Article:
“Stalin seems to have been so intent on creating a highly visible symbol of development that he pushed and squeezed the project in ways that only retarded the development of the project. Thus the workers and the engineers were never allowed the time, money or equipment necessary to build a canal that would be deep enough and safe enough to carry twentieth-century cargoes; consequently, the canal has never played any significant role in Soviet commerce or industry. All the canal could support, apparently, were tourist steamers, which in the 1930s were abundantly stocked with Soviet and foreign writers who obligingly proclaimed the glories of the work. The canal was a triumph of publicity; but if half the care that went into the public relations campaign had been devoted to the work itself, there would have been far fewer victims and far more real developments – and the project would have been a genuine tragedy, rather than a brutal farce in which real people were killed by pseudo events.”

HS2’s destruction of wildlife refuges, sites of special scientific interest, classified wildlife sites, designated nature reserves, nature improvement areas and living landscapes is the Tories’ current White Sea Canal Project. The only people benefitting from it will be those who get 15 minutes off of their journey to their jobs in the centralised financial power of London. As Francis Hart pointed out “This forces a general public that has no need for this extraordinary project to fit the bill, all for the pleasure of corporate offices in the capital.” Targets’ have become the name of the game ever since New Labour. The movie ‘The death of Stalin’ by Armando Iannucci sums this up rather well in tandem with Zizek’s claim that the Soviet system was an ’empire of signs’, in which even the Nomenklatura themselves – including Stalin and Molotov – were engaged in interpreting a complex series of social semiotic signals. No-one knew what was required; instead, individuals could only guess what particular gestures or directives meant.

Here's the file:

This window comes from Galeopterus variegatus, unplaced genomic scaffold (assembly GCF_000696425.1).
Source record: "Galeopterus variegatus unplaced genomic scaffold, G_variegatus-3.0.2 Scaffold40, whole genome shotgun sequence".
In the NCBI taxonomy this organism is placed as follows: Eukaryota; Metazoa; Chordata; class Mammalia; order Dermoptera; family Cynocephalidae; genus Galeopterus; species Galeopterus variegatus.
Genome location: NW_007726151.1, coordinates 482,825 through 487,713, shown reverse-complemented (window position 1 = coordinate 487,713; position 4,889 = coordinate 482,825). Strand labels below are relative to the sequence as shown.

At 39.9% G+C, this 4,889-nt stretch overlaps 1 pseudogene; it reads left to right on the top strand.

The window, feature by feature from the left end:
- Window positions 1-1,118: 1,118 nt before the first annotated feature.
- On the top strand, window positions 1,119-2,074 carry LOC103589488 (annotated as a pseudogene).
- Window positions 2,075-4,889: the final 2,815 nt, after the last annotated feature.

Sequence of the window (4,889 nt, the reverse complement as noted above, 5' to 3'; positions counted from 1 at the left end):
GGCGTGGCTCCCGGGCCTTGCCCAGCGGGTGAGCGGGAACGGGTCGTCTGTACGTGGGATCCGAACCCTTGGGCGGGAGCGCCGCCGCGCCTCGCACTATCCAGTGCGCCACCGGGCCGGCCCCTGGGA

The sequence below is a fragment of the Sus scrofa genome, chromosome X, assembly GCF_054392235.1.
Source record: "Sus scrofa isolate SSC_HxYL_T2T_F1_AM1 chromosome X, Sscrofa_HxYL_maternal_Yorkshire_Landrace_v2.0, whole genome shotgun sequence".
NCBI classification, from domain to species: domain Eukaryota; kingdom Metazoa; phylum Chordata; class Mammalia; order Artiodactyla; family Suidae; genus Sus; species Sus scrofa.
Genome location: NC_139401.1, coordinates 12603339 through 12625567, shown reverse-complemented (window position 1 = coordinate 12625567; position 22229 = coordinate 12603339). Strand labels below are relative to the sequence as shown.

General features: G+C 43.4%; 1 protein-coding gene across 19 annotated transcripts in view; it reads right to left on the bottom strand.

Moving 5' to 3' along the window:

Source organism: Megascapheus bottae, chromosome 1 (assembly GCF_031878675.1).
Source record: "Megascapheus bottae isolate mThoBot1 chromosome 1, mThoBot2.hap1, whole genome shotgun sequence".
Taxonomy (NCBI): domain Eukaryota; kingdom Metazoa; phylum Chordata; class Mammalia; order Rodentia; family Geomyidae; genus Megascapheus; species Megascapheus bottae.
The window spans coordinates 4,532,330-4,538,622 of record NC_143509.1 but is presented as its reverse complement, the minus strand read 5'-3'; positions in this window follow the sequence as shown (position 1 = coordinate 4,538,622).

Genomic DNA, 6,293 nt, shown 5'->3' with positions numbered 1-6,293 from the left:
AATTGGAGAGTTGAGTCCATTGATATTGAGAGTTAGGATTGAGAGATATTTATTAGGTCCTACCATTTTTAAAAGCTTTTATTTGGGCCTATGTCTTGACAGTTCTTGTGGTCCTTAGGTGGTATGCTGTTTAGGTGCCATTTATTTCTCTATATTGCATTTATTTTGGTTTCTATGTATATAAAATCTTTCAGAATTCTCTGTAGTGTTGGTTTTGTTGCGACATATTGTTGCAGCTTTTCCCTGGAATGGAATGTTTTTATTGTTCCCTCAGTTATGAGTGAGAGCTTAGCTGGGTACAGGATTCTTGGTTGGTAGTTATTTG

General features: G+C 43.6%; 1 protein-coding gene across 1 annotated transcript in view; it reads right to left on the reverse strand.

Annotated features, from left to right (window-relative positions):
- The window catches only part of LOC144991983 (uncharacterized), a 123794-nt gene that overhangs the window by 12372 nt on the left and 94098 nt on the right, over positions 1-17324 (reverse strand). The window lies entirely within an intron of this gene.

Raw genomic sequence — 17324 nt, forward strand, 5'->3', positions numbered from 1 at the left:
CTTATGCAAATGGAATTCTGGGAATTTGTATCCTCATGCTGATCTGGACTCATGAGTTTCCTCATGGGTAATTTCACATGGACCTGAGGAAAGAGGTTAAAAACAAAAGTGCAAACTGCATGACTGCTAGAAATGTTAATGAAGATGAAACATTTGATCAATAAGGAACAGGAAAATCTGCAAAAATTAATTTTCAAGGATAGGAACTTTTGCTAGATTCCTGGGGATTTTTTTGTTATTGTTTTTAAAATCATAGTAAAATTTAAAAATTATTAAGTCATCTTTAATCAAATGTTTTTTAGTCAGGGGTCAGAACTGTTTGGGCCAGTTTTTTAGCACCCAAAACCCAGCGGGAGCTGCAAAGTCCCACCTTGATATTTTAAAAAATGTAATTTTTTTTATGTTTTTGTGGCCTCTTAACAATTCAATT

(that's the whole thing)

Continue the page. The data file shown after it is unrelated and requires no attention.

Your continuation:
All of this is to say nothing of the fact that this is the wrong high-speed rail to be working on. We need high-speed underground rail networks, criss-crossing Europe, through Siberia and Asia. We will need more environmentally friendly trade for countries where wheat and barley once made up our primary food sources, these staples will need to be reintroduced as the meat industry continues to destroy the rainforest and starve the global south. If international trade is to continue, our future must include high-speed underground rails that alleviate the need for cross continental oil powered heavy goods vehicles and allow us to piggyback this cargo onto trains, as the Swiss and Autrians already do. This would alleviate the need for international shipping which is one of the worst contributors to climate change, alongside this we need new radical changes that create jobs, such as developing a systematic policy for rail and canal freights. We must stop our dependency on archaic and outdated oil producing countries and change direction as a continent together, particularly England as of all the European countries we are the most under the heel of American and Saudi Arabian oil. Closer friendships with independent European nations will be necessary to throw off our damaging power sources and international dependencies on American-Saudi foreign policy. If Boris Johnson really seeks to slow down the ‘brain drain’ from across England that fuels London based job creation, then HS2 is further proven to be the wrong project. We need jobs created for all regions, a new industrialisation that doesn’t hurt our world for profit but works with it.